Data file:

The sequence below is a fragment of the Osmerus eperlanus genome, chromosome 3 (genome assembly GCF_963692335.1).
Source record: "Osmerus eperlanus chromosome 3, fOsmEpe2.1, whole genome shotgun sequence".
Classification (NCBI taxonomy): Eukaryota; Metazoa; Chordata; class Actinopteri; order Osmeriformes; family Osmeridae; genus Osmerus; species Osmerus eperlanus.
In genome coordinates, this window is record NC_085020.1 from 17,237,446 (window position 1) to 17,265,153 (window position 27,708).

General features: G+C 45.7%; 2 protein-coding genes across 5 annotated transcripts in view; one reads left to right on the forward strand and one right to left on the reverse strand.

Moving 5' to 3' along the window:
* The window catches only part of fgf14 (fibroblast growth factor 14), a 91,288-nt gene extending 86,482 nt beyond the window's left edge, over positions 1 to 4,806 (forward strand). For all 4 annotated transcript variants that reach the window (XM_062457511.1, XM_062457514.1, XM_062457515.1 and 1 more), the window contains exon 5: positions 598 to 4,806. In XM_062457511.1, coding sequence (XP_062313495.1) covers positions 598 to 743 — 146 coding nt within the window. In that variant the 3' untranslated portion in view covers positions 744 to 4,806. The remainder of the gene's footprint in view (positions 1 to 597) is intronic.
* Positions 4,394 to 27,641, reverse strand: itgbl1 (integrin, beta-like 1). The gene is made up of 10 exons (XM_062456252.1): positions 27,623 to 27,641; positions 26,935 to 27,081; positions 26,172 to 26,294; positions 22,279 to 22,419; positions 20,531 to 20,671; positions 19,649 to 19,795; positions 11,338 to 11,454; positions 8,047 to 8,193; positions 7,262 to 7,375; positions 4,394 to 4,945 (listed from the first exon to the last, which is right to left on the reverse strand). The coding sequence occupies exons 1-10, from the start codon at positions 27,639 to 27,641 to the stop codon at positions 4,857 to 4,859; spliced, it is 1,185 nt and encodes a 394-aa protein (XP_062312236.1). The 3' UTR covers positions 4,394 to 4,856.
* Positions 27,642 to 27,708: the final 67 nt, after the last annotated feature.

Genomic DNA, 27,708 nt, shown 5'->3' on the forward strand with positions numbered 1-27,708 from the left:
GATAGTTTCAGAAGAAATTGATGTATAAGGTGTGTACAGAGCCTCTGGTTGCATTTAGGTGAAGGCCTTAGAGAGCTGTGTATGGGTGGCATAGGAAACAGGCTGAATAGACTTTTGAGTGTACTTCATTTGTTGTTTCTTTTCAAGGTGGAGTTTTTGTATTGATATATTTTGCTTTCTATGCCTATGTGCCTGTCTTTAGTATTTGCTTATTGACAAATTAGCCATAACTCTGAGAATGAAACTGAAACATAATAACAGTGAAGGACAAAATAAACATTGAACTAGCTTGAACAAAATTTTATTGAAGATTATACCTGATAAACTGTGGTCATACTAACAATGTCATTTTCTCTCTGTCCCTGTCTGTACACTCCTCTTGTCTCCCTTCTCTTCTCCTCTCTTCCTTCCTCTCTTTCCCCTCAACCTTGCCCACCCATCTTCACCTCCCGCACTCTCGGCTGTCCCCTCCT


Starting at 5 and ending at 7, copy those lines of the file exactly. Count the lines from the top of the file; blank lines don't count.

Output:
General features: G+C 45.7%; 2 protein-coding genes across 5 annotated transcripts in view; one reads left to right on the forward strand and one right to left on the reverse strand.

Moving 5' to 3' along the window:
* The window catches only part of fgf14 (fibroblast growth factor 14), a 91,288-nt gene extending 86,482 nt beyond the window's left edge, over positions 1 to 4,806 (forward strand). For all 4 annotated transcript variants that reach the window (XM_062457511.1, XM_062457514.1, XM_062457515.1 and 1 more), the window contains exon 5: positions 598 to 4,806. In XM_062457511.1, coding sequence (XP_062313495.1) covers positions 598 to 743 — 146 coding nt within the window. In that variant the 3' untranslated portion in view covers positions 744 to 4,806. The remainder of the gene's footprint in view (positions 1 to 597) is intronic.